Poking aside, the suspension was really good as delivered. Those accustomed to sportbikes will wince when anticipating large bumps in the road that are ably sucked up by the Multi’s long suspenders. Despite this plushness, the Ducati maintains its composure in sporting situations. Duke, in fact, did a track day at the Streets of Willow on the MTS, which is something you wouldn’t want to do on, say, the Breva. Other than the header pipe shield touching down prematurely, the Duc showed its sporting pedigree well.
Although Ducati doesn't even think about hinting at off-the-beaten path excursions on the Multi, its saddle height (33.5") and suspension travel (6.5" and 5.6" front and rear) suggest that it might consider looking for a secluded camping spot, or something. But even if it won't so much as traverse a gravel driveway, the Multi certainly seems to urge a rider to put a foot down. Just consider the rogue left feet of Tweedle Dee and Tweedle Dum (Duke and Edge, or is it Edge and Duke?) in these photos.
The wide handlebar produces an upright and forward-biased riding position that instantly had me thinking motocrosser/motard. What that really equated to was a comfortable cockpit and great steering leverage. Wind protection offered by its stylistically questionable nose fairing is among the best in this group, with the Guzzi and its accessory windshield providing the only challenge for supremacy in this respect. The seat that is nicely narrow for feet-down stoplight stints doesn’t provide the wide support offered by the Guzzi or Buell or Beemer. An ergonomic niggle is the clutch housing for the new wet clutch, as its larger cover contacts a rider’s calf with legs down. Evidence is the upper edge of the housing that has its paint rubbing off.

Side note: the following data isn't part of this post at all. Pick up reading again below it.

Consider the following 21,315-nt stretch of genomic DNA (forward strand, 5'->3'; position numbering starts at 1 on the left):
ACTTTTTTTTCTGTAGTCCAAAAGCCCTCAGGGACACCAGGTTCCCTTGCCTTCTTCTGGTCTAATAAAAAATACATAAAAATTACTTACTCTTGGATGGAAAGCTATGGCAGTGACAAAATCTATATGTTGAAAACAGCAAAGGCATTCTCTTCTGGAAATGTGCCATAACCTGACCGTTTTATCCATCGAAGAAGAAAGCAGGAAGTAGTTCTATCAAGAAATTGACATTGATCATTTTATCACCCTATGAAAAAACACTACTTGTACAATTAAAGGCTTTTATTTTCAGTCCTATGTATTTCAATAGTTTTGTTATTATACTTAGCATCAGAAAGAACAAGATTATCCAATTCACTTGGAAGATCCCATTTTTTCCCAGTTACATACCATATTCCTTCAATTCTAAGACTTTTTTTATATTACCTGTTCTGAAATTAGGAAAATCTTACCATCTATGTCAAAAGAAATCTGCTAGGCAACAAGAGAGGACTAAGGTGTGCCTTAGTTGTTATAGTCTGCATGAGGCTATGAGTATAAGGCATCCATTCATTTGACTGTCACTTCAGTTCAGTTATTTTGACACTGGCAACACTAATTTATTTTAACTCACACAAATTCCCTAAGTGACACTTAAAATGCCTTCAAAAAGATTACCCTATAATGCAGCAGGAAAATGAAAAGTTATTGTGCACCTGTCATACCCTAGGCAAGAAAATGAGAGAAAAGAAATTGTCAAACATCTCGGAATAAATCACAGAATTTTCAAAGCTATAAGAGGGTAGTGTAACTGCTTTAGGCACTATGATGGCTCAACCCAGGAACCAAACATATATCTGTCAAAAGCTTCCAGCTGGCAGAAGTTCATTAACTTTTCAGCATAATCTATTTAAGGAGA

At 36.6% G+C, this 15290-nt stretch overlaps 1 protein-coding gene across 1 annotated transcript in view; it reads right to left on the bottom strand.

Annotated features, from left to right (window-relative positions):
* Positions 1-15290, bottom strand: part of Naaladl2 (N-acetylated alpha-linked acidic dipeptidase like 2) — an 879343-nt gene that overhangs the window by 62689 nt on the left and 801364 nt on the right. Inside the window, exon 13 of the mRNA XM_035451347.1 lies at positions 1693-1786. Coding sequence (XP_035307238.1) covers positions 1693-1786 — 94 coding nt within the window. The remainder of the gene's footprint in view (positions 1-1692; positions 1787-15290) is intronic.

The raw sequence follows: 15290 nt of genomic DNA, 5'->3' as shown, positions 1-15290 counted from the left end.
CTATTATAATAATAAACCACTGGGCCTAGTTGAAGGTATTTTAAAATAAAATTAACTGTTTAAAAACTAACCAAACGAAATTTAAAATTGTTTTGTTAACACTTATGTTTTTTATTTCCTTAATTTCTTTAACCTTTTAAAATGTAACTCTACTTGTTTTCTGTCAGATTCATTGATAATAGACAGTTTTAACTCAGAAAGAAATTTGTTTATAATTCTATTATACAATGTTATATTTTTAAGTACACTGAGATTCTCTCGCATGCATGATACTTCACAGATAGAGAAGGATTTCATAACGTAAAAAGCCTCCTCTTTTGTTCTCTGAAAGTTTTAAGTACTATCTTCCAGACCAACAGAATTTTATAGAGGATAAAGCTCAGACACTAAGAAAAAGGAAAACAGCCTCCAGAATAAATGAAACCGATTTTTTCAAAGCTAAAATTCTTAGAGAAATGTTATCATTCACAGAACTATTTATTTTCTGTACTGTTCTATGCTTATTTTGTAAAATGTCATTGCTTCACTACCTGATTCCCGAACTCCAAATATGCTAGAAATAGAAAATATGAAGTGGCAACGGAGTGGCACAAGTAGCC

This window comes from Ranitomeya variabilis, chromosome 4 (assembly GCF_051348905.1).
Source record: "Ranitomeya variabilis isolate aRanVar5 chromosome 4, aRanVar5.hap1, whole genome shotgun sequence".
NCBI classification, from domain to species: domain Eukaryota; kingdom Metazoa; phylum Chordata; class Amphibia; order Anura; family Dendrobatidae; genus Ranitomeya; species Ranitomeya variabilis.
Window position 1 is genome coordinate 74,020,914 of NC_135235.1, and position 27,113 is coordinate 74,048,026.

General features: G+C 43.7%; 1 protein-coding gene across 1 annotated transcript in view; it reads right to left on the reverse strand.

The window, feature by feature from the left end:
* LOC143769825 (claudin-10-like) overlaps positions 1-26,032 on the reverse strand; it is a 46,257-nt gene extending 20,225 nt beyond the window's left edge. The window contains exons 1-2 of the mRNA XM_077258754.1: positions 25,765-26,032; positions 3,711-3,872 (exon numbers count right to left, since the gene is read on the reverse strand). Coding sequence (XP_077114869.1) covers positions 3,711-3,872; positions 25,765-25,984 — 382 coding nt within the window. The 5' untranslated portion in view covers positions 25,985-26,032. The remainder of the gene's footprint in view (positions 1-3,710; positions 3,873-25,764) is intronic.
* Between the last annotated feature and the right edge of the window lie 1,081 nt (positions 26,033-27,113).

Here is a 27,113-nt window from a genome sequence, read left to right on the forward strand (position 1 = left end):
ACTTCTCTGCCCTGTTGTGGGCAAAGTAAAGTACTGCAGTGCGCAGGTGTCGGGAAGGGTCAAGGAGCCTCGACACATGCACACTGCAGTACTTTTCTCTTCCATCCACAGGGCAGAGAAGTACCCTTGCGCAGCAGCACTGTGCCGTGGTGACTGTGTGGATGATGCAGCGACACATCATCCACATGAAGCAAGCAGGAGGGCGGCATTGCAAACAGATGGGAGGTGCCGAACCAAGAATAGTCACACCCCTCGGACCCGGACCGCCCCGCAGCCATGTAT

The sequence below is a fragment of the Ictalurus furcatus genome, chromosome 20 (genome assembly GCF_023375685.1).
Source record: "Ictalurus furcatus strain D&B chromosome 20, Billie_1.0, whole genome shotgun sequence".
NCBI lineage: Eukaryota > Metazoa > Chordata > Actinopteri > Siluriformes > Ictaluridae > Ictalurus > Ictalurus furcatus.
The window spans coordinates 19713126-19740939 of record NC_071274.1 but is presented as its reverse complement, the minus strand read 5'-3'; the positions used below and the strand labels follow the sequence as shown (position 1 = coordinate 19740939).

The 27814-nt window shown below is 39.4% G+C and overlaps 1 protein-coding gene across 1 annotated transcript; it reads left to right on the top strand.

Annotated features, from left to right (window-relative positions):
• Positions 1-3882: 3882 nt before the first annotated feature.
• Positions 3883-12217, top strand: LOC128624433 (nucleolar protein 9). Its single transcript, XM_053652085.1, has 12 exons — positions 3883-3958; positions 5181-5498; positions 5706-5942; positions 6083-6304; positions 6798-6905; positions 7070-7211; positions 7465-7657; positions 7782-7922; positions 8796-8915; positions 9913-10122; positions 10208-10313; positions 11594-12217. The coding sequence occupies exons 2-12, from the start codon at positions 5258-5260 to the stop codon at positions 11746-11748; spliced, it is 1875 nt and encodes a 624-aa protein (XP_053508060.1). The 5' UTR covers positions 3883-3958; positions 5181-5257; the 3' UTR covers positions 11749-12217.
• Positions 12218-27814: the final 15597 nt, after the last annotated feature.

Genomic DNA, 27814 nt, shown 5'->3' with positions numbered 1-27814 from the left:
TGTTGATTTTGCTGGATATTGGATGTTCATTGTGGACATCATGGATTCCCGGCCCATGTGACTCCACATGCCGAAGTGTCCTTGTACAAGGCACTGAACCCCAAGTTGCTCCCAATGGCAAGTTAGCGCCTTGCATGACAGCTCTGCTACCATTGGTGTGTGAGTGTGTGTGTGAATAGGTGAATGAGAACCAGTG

Instrumentation on the Duc is simple to use and chock full of data. A couple of nice touches are the very large A and B buttons that allow you to toggle between different tripmeters and whatnot with riding gloves on; and the white-faced analog tach is easy to see at a glance, but the dearth of a redline just seems screwy.
Where the Multistrada comes up a bit short is in its long-haul comfort and convenience. Valves will need expensive and relatively frequent adjustments, and its chain final-drive system requires messing and fiddling that are unbecoming compared to the belt- and shaft-drive competitors.
But with a great spread of power, good handling, a comfortable rider triangle, unique Ducati style and the heritage to go with it, the Multistrada 1100 makes choosing a favorite from the four a whole lot easier when you consider it's sub-$12 grand price. But get one while you can, as it seems Ducati North America will only import the upgraded S version of the Multi for ’08, which costs $1500 extra but gets you nice Ohlins suspension and some carbon fiber bits most Ducatisti slather over.
|The Perfect Bike For…|
|...the person who's looking to get all the great things they've ever heard about Ducatis, including an instant leap in the social order, without selling their mother, young children and pets into servitude.|